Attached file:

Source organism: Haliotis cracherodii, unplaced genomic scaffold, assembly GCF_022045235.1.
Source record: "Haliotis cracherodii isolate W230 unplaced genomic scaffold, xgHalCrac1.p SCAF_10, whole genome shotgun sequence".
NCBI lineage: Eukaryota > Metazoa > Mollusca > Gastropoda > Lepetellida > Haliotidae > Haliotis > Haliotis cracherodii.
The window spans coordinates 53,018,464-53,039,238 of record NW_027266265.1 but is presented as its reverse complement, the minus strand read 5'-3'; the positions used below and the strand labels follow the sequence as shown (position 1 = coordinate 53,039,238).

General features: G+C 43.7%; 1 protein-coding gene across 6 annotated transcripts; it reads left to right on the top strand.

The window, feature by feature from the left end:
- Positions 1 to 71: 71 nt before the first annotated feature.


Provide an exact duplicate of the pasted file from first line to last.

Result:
Source organism: Haliotis cracherodii, unplaced genomic scaffold, assembly GCF_022045235.1.
Source record: "Haliotis cracherodii isolate W230 unplaced genomic scaffold, xgHalCrac1.p SCAF_10, whole genome shotgun sequence".
NCBI lineage: Eukaryota > Metazoa > Mollusca > Gastropoda > Lepetellida > Haliotidae > Haliotis > Haliotis cracherodii.
The window spans coordinates 53,018,464-53,039,238 of record NW_027266265.1 but is presented as its reverse complement, the minus strand read 5'-3'; the positions used below and the strand labels follow the sequence as shown (position 1 = coordinate 53,039,238).

General features: G+C 43.7%; 1 protein-coding gene across 6 annotated transcripts; it reads left to right on the top strand.

The window, feature by feature from the left end:
- Positions 1 to 71: 71 nt before the first annotated feature.